It all started with my daily routine of procrastinating by scrolling through my friends’ Instagram stories. In between the usual pattern of breakfast shots, pets doing stupid things and not-to-subtle attempts to show that they workout, an ad catches my eye. It was run by a company named Halifornia Apparel, which was just text which stated “Become a major brand ambassador! Swipe up to apply”.

I know nothing about this company at all but somehow they have over 700,000 followers and a fair few of them are friends of mine. For a split-second I am fooled and think “Yes! I can definitely get this!” before I realise this was too good to be true. But instead of swiping away from this obvious I’m pulled back into it, intrigued by this one screen. And so against my better judgement, I apply to be their next brand ambassador.

Immediately I notice a few things which suggest to me that this is somewhat shady. The email I receive explains to me that they will be taking some time to evaluate my Instagram profile to determine whether I will be successful. I think nothing of not and move on with my day, except I don’t because within an hour I receive confirmation I’ve been accepted.

Now, I’m no detective, but considering their headquarters are in California and they respond to me at 2.30am their time, I’m going to assume no actual person looked at my awkward, awkward Instagram. Instead, I’m assuming a robot (which they affectionately name Kevin, even though I have no proof of this) ticked me off instead.

So what cool perks do you get with this awesome opportunity? I am a brand ambassador! That must give me some cool opportunities! Well…no. I got a referral code which gives me a percentage of sales every time it’s used (but let’s be honest that’s basically worthless. No one is going to be taking fashion advice from a man who wears a jumper with the word ‘nuggets’ on it) and more interestingly, a coupon code to Halifornia’s online store.

At last, we are getting somewhere, I could use this coupon to receive a shirt to model for them! Only that would be too logical, instead Halifornia offers a 50% coupon for you to use.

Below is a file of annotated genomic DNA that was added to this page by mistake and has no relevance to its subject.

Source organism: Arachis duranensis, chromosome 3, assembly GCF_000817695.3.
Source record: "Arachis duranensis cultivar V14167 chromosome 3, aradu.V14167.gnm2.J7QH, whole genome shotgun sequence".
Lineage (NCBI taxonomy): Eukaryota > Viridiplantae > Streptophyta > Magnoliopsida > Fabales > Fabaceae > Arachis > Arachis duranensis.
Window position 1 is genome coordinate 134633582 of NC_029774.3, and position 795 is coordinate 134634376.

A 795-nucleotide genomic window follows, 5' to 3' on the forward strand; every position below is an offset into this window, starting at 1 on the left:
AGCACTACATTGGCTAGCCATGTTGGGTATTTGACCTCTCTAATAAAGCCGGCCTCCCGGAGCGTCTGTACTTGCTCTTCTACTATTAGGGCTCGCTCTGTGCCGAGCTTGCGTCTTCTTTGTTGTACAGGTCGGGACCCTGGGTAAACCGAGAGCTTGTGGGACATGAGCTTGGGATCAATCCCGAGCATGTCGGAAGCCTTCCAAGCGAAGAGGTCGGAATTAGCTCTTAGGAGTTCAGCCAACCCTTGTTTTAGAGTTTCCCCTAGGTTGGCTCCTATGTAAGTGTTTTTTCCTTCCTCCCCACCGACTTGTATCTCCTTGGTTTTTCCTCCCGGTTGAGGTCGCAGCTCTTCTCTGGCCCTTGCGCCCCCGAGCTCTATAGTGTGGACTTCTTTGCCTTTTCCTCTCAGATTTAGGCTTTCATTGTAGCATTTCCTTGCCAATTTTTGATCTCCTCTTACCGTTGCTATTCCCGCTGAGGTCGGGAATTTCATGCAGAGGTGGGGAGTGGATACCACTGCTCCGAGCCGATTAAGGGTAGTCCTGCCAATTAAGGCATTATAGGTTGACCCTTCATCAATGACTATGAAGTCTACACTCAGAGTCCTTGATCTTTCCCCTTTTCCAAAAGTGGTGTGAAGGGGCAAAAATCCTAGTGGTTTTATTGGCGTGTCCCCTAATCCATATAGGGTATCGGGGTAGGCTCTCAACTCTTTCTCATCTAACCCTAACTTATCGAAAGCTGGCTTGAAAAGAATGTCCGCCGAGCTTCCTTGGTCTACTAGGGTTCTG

And finally, the smoke lifts from my eyes as I witness what is truly happening here. This company is exploiting the aspirations of those aiming to achieve influencer status, luring them in with the promise of exposure in return for sales. It also seems like they literally take anyone that applies to the brand, which is a major issue. It’s an underhanded business tactic to inflate their brand and pray off your own.

But surely they would at least deliver on the exposure part of the deal? Well yes, they put you on their social media but most likely you’ll be wedged in between thirteen other accounts on their story. You won’t receive any traffic to your page. In the words of DJ Khaled “Congratulations, you played yourself”.

It’s not illegal in any form to do what Halifornia is doing, and I’m sure many people have had success through their opportunity. But there is no way that it is a morally righteous thing to do, but does that even matter when marketing online anymore? And Halifornia isn’t even the only company doing this, brands such as Haute Swimwear, Elcosp, Poppy Apparel and Leo Mazzotti all offer these “ambassador programs” to lure unsuspecting, egotistical millennials the world over.

This is not the end of this, in fact it’s just the beginning. As influencers become a more and more powerful for marketers, creators of all kinds will have to become wary of anything that sounds suspicious.

Or alternately, just come to the realization that you’ll never be an influencer and that you should stop trying to become one. Go back to your engineering degree, the UEC shirts are a better fashion statement than any of these companies anyway.

Words by Bayley Horne

By Pelican Magazine

Pelican is one of the oldest student publications in Australia and the only independent paper at UWA. If you enjoy writing, then Pelican is the place for you! We print six themed issues a year, and run a stream of online content.

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